Mexican Wolf Protection

USFWS Photo of Mexican Wolf
The Mexican wolf, a subspecies of the gray wolf referred to throughout the June release as Canis lupus baileyi, is the only winner, if it can be called that, in Fish and Wildlife’s June 2013 pronouncement.  The agency had no choice but to conclude that the subspecies “continues to warrant endangered status.”  In summarizing scientific studies, the pronouncement notes that this subspecies “may represent the last surviving remnant of the initial wave of gray wolf migration into North America.”  Scientists have argued for that gray wolves crossed in at least three waves from Eurasia into Alaska during the Pleistocene.  (Dogs came over the same way with humans, and here also there are interesting questions about how many times it happened, and the extent of reverse migrations.)  

The degree of danger to the Mexican wolf is considerable. Wayne and Hedrick (2011) state: 

"Mexican wolves are quite different from NRM [Northern Rocky Mountain] wolves because they all descend from captive animals, have initially a much higher level of inbreeding, suffer a higher rate of human-caused mortality, and ... have a much more precarious probability of persistence."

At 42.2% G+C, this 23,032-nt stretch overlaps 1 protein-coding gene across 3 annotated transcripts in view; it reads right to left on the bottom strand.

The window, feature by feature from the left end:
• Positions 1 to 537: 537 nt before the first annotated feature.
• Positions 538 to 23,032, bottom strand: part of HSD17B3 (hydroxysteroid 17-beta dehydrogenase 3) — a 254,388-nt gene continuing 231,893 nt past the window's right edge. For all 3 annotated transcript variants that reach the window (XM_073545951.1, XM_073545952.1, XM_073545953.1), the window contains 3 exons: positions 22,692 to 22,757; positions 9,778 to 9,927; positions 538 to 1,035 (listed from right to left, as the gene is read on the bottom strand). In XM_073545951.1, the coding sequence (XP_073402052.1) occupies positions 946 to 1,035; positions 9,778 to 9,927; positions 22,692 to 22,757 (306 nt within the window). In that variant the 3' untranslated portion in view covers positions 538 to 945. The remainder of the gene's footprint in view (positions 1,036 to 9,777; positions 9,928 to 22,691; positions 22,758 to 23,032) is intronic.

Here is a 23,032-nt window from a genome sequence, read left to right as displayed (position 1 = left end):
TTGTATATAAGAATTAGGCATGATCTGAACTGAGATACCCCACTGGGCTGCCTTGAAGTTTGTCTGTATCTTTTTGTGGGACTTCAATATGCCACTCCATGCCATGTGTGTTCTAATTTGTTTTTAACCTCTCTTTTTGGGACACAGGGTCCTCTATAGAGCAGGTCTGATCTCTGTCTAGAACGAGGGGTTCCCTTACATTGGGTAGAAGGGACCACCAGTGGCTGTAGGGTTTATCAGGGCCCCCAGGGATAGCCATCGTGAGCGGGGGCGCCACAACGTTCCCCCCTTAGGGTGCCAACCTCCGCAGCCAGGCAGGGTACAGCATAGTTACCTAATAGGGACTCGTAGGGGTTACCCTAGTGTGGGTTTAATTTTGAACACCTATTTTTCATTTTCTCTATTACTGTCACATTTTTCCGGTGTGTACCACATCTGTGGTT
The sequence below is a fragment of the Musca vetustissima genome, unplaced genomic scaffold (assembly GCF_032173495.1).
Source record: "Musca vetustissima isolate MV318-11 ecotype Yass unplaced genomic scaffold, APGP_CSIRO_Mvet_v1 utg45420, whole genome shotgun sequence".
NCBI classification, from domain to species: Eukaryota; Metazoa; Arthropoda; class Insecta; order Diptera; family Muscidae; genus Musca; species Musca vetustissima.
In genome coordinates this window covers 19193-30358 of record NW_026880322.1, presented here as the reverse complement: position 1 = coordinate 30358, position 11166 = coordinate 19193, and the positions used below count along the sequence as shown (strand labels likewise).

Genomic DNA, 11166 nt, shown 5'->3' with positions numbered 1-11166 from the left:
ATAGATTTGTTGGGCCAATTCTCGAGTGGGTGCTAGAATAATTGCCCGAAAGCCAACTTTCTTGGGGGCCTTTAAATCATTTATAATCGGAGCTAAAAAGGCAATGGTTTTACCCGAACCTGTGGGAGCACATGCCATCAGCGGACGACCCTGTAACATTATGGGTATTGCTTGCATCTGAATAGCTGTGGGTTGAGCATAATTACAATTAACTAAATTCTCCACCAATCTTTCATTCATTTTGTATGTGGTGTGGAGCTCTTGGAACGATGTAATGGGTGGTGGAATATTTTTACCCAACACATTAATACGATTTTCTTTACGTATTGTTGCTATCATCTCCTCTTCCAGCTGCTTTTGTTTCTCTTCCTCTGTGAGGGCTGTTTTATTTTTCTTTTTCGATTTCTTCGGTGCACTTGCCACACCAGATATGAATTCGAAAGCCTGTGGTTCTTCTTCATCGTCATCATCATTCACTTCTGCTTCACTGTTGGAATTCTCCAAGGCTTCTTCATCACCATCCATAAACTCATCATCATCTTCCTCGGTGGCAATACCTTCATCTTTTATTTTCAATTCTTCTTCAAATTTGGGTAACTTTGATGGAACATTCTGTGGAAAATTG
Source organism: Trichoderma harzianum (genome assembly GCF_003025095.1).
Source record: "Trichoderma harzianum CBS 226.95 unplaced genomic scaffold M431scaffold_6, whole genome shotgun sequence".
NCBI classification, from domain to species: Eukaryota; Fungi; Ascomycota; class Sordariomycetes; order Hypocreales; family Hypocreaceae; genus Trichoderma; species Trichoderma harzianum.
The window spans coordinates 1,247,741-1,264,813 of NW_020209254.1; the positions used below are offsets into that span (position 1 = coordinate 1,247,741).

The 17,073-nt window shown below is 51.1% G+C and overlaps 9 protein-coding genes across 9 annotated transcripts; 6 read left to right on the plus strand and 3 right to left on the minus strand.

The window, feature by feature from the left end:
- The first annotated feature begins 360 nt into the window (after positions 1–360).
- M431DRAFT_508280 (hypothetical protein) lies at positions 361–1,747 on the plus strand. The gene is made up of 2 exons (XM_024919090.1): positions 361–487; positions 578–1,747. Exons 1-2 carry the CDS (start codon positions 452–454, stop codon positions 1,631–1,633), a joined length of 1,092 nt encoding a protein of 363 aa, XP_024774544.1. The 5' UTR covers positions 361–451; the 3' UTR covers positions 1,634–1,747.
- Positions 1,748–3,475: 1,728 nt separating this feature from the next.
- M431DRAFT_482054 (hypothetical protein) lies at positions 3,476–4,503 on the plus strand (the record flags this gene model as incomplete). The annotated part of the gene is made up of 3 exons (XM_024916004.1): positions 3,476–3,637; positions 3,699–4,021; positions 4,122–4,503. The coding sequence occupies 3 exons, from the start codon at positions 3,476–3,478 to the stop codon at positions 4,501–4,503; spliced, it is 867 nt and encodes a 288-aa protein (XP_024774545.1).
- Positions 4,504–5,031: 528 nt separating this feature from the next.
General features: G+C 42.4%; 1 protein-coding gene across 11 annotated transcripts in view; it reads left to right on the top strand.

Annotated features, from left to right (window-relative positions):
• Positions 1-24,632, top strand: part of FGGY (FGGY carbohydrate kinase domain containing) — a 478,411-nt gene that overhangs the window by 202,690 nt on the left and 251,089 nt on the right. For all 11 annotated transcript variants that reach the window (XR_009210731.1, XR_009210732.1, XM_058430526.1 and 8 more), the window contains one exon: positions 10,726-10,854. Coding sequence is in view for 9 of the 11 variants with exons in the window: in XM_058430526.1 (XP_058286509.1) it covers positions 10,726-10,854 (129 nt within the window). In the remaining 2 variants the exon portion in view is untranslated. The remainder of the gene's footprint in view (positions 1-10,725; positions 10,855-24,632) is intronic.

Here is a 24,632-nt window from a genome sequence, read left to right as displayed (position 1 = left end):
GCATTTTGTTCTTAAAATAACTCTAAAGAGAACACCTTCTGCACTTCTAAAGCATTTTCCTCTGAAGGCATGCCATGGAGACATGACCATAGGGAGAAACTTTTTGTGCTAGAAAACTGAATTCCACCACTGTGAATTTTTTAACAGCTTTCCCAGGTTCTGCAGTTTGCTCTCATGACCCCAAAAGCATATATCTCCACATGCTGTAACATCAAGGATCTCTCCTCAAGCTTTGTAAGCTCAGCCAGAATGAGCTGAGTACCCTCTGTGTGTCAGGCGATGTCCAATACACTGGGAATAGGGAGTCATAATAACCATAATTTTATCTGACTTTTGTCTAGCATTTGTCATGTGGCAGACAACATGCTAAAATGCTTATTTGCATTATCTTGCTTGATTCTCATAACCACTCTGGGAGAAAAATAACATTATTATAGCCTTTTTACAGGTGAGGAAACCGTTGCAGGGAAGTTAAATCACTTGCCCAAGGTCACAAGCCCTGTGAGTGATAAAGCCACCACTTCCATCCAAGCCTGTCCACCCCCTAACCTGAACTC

According to Fish and Wildlife:

“A single gray wolf population (C.l. baileyi), of at least 75 wolves (as of December 31, 2012) inhabits the southwestern United States today in central Arizona and New Mexico.  In Mexico, efforts to reestablish a wild population … began in 2011.  Of eight wolves released between October 2011 and October 2012, two wolves are “fate unknown,” four are confirmed dead, and two are alive as of January 2, 2013 …. In addition, a captive population of 240 to 300 C.l. baileyi exists in the United States and Mexico today in about 50 captive breeding facilities.”